If you have a criminal record, no matter how long ago the incident occurred or how minor it was, you're probably already familiar with the effect it has on your ability to get a job. It's not fair that employers can, and often do, use your criminal history against you, so if you are eligible for an expungement or sealing of your criminal records, it's a good idea to call a Chicago expungement lawyer who can help.
However, not everyone is eligible for expungement in Illinois.
If you're one of the unfortunate people who's stuck with a criminal record that follows you everywhere you go, you still have rights--particularly when you're applying for jobs--and it's important that you know what they are.
Job Applicants with Criminal Records: Know Your Rights
While criminal charges are generally private information, convictions are public. Your arrest record may also appear in the cursory background check that many employers do before hiring, so you're up against a few roadblocks when you submit a job application -- even if you never disclose your history to the employer.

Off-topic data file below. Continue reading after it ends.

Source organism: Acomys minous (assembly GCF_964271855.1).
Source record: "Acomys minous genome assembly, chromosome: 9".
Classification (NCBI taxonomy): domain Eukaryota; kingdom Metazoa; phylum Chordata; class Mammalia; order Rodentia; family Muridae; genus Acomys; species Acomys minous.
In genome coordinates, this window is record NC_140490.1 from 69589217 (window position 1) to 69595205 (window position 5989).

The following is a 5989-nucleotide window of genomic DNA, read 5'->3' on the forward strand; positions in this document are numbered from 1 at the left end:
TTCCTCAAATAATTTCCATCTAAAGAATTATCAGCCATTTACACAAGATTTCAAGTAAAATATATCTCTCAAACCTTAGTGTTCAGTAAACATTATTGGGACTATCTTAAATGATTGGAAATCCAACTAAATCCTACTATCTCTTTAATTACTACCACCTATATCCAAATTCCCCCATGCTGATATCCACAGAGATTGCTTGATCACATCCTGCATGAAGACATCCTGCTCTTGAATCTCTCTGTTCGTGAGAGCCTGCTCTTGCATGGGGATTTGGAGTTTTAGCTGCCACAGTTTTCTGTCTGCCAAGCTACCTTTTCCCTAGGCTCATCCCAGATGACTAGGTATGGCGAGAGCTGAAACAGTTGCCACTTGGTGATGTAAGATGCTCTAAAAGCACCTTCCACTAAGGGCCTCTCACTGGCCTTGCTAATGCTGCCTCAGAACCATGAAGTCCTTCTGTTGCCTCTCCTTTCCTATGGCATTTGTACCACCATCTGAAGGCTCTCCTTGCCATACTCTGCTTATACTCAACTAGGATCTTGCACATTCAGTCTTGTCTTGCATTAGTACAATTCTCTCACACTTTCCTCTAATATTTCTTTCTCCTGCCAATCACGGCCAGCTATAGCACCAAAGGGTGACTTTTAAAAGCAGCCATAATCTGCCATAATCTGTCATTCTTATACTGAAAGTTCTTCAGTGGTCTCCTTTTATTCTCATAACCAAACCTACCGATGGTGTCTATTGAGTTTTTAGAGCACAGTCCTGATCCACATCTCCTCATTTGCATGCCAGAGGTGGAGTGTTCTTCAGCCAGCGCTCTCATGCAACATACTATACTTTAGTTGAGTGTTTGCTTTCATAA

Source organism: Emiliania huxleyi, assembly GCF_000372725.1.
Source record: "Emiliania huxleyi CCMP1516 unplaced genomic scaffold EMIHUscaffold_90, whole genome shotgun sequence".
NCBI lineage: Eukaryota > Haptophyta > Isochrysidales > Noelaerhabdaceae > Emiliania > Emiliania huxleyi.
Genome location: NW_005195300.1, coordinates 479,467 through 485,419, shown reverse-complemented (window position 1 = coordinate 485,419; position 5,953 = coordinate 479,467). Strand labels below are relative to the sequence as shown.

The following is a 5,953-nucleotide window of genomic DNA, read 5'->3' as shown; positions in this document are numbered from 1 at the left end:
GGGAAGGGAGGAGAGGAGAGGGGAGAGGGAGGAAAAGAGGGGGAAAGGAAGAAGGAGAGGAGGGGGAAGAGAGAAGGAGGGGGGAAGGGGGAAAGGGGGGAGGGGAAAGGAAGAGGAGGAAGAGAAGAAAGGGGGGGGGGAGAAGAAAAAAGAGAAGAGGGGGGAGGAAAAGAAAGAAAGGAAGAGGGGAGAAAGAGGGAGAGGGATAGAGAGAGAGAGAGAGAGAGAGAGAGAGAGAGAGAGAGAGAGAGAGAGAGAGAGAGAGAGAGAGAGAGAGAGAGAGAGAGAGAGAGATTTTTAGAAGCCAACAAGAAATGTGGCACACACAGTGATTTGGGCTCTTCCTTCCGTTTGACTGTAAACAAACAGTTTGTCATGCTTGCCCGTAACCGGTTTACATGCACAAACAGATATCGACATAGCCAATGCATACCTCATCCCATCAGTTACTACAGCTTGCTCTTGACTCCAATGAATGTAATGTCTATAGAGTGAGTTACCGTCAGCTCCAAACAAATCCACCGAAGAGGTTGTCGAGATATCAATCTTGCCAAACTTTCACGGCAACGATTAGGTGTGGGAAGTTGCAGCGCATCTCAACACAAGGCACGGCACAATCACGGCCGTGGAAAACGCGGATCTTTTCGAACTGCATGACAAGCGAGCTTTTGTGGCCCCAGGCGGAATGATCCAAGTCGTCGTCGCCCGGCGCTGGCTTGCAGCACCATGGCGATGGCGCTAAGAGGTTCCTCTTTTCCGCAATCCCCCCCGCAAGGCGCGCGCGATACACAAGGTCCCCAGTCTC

Fortunately, the Federal Fair Credit Reporting Act (enforced by the Federal Trade Commission) prevents outside investigators from reporting on arrests and expunged convictions. However, potential employers can conduct the investigations themselves; they can also directly ask you about anything they find in your past.
Different employers conduct different types of background checks. Workplaces that would require you to care for children, the elderly or the disabled are most likely going to conduct a thorough background check looking for drug convictions, abuse convictions and other convictions that would make them consider you a hazard; on the other hand, a restaurant where you'll be managing large amounts of money may care less about a small drug possession conviction than they do about a theft or embezzlement conviction.
How to Face Down Past Convictions
If you can't get your records sealed or expunged, it may be best to wait until your potential employer brings it up. (Think of it this way: when your parents asked you a question as a kid, they already knew the answer. Potential employers are the same way.)
When your potential employer asks, be straightforward. Explain the situation in as few words as possible, letting them know that you're not the same person as you were when you were convicted of the crime. Many employers will value your honesty and appreciate that you didn't try to "pull one over" on them, and you might be surprised that they'll see past your record and look at who you are today.